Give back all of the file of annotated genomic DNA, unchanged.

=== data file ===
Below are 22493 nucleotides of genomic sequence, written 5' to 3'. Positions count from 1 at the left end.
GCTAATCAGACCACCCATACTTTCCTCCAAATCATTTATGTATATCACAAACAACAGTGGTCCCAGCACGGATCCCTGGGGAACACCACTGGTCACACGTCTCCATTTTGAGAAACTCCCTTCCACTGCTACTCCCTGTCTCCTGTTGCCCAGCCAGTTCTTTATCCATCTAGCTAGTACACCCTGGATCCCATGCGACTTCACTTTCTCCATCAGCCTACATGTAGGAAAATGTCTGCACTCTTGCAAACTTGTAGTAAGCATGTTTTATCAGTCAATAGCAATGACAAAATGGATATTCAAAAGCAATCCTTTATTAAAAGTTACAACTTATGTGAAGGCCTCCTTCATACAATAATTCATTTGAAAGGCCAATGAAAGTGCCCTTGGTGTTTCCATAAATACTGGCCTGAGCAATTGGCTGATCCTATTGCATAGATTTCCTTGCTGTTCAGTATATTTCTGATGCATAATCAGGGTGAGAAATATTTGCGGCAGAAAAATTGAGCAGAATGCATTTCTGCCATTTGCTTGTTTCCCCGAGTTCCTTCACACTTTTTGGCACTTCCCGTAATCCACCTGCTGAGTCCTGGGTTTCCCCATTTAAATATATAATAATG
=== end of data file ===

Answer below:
Below are 22493 nucleotides of genomic sequence, written 5' to 3'. Positions count from 1 at the left end.
GCTAATCAGACCACCCATACTTTCCTCCAAATCATTTATGTATATCACAAACAACAGTGGTCCCAGCACGGATCCCTGGGGAACACCACTGGTCACACGTCTCCATTTTGAGAAACTCCCTTCCACTGCTACTCCCTGTCTCCTGTTGCCCAGCCAGTTCTTTATCCATCTAGCTAGTACACCCTGGATCCCATGCGACTTCACTTTCTCCATCAGCCTACATGTAGGAAAATGTCTGCACTCTTGCAAACTTGTAGTAAGCATGTTTTATCAGTCAATAGCAATGACAAAATGGATATTCAAAAGCAATCCTTTATTAAAAGTTACAACTTATGTGAAGGCCTCCTTCATACAATAATTCATTTGAAAGGCCAATGAAAGTGCCCTTGGTGTTTCCATAAATACTGGCCTGAGCAATTGGCTGATCCTATTGCATAGATTTCCTTGCTGTTCAGTATATTTCTGATGCATAATCAGGGTGAGAAATATTTGCGGCAGAAAAATTGAGCAGAATGCATTTCTGCCATTTGCTTGTTTCCCCGAGTTCCTTCACACTTTTTGGCACTTCCCGTAATCCACCTGCTGAGTCCTGGGTTTCCCCATTTAAATATATAATAATG